Considering itself to be an independent religion, the Baha'i Faith has extracted many ideas from Islam such as fasting, and praying several times a day. Moreover, the three mentioned leaders' cultural, political and social environments have greatly influenced the tenets and writings of the Baha'i Faith.

This, therefore, leads us to the conclusion that the reason why women have been excluded from the UHJ is an outcome of over 2,500 years or so of intellectual history which men have created and in so doing, designed women's role in society. In his book, The Superiority of Women, Ashley Montagu argues that in many cultures, due to the environmental and social conditions, the males acquire broad experiences and varied knowledge of the world than that which the females experience. Subsequently, women are made to fit in niches according to male experiences. Hence, when people in a male dominated society believe in the superiority of men, then the religion serves not to weaken but to uphold this conventional form of thinking.

No doubt, most feminists object to any organization composed only of men. They raise several issues: First, does God only acknowledge the great scientific, technological, political, social, economic and artistic achievement of men? This discrimination is challenged based on the fact that throughout history men have caused wars, violence, and other atrocities; women have merely served as appendages and/or pawns in their games.

Second, a great number of women work inside and outside the home; can the same be said of men? Often, the fallacious statement is made that women cannot withstand the stress and emotions of being a member of this top august body. It is known that several women leaders have occupied strenuous positions - Indira Ghandi, Golda Meyer, Margaret Thatcher, Benazir Bhutto, Mary Robinson, Violeta Chamorra, Cory Aquino and others. These examples clearly demonstrate that women are capable of governing at the top Baha'i level while, on the one hand, they perform their duties as mothers, wives, grandmothers and, on the other, they function as doctors, lawyers, teachers, scientists and so on.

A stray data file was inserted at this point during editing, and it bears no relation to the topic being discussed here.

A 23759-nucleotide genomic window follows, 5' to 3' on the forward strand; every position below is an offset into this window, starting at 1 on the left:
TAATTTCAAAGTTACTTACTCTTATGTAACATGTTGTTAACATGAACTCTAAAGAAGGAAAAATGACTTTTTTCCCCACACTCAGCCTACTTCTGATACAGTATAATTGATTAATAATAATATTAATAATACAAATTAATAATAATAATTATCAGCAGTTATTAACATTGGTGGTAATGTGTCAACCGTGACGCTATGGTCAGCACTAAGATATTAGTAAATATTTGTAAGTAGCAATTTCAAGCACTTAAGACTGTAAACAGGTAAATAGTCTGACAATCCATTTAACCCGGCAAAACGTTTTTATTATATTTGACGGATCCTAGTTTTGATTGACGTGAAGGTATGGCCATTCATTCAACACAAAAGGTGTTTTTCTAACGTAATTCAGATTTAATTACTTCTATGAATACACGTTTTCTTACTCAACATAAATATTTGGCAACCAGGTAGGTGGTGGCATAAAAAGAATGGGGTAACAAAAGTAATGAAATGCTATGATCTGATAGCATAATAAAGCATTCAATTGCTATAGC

Third, why do Baha'i women from developed countries accept this exclusion? One explanation given by some Baha'is is that when the next Manifestation of God appears, women's status will be different. Regardless of their sex, the majority of Baha'is accept this decision knowing that in the distant future, things will change for women. Meanwhile, it is a matter of obeying the Will of God. In order to avoid conflicts, liberal believers refrain from questioning the organization. When members openly disagree with the Baha'i Writings, they are admonished or reprimanded. If, and when, a follower openly challenges the Writings, a decision, or any institution to the extent that it questions their authority, then this individual is considered to be a 'Covenant Breaker', which means expulsion from the Faith.

Over the years, some female members secretly acknowledge that the course of history should change before the Universal House of Justice becomes the future "World Government". A few of these members have been born and raised in this religious environment, they find it difficult to openly express their feelings; others have converted to the Baha'i Faith at a weak moment in time, thus they are reluctant to speak their minds for fear of punishment. Those who disagree have left the fold with the argument that their God does not discriminate between men and women, especially in this century. They insist that it is not a question of what men have invented in the name of God, let no woman destroy. Rather, it a matter of creating new schemas that include 50% of both sexes at all levels of administration across the world. Until then, life continues as Ashley Montagu has stated, "Men project their unconscious wishes upon the screen of their society and make their institutions and gods in the image of their desires."



Child Nodes

Nine Wise Men - a poem critical of the Baha'i Leadership





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text by Doreen Cecilia Mendes 2003
page uploaded 8 October 2003